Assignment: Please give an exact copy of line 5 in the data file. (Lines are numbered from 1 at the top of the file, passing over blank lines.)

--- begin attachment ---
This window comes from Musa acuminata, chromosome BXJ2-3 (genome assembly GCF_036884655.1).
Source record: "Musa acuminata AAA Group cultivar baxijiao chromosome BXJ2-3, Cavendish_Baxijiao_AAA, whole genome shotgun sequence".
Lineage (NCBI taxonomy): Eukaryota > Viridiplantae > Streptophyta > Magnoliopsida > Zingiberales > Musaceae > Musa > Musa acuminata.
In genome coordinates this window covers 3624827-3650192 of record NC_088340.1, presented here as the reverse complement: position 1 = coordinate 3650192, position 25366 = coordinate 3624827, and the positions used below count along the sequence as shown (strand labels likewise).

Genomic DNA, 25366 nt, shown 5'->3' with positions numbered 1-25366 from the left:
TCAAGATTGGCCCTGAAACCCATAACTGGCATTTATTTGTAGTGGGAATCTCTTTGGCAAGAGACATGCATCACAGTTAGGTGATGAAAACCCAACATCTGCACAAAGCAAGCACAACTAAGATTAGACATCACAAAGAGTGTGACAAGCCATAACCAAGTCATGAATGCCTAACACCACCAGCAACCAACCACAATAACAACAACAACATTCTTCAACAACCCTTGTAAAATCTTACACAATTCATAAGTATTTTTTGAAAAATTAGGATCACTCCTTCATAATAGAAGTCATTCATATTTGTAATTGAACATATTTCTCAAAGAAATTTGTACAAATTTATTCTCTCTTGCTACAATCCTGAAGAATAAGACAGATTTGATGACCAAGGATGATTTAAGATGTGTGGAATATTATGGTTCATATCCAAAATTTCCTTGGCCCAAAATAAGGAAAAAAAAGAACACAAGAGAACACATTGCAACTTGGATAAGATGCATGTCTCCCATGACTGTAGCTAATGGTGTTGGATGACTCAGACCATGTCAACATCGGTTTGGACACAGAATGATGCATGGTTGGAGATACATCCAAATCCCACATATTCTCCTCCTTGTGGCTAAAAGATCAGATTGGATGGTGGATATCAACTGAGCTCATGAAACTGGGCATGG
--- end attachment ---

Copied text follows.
Genomic DNA, 25366 nt, shown 5'->3' with positions numbered 1-25366 from the left: